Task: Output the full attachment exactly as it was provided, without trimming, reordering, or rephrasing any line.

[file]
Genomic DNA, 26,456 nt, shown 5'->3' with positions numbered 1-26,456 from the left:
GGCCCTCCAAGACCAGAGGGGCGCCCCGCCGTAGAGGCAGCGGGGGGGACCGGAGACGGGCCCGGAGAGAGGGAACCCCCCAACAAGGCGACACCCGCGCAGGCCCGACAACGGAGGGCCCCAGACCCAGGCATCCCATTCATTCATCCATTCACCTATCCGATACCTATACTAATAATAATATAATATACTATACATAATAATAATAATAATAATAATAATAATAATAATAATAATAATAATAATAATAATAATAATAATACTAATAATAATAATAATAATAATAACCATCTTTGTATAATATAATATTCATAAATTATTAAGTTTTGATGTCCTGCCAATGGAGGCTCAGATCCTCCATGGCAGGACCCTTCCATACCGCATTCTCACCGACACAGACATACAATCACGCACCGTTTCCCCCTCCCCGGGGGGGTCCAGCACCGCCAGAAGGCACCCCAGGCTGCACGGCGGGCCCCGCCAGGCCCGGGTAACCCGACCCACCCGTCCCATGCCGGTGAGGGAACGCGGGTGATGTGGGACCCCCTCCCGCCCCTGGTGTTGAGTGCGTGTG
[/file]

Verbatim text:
Genomic DNA, 26,456 nt, shown 5'->3' with positions numbered 1-26,456 from the left:
GGCCCTCCAAGACCAGAGGGGCGCCCCGCCGTAGAGGCAGCGGGGGGGACCGGAGACGGGCCCGGAGAGAGGGAACCCCCCAACAAGGCGACACCCGCGCAGGCCCGACAACGGAGGGCCCCAGACCCAGGCATCCCATTCATTCATCCATTCACCTATCCGATACCTATACTAATAATAATATAATATACTATACATAATAATAATAATAATAATAATAATAATAATAATAATAATAATAATAATAATAATAATAATAATACTAATAATAATAATAATAATAATAACCATCTTTGTATAATATAATATTCATAAATTATTAAGTTTTGATGTCCTGCCAATGGAGGCTCAGATCCTCCATGGCAGGACCCTTCCATACCGCATTCTCACCGACACAGACATACAATCACGCACCGTTTCCCCCTCCCCGGGGGGGTCCAGCACCGCCAGAAGGCACCCCAGGCTGCACGGCGGGCCCCGCCAGGCCCGGGTAACCCGACCCACCCGTCCCATGCCGGTGAGGGAACGCGGGTGATGTGGGACCCCCTCCCGCCCCTGGTGTTGAGTGCGTGTG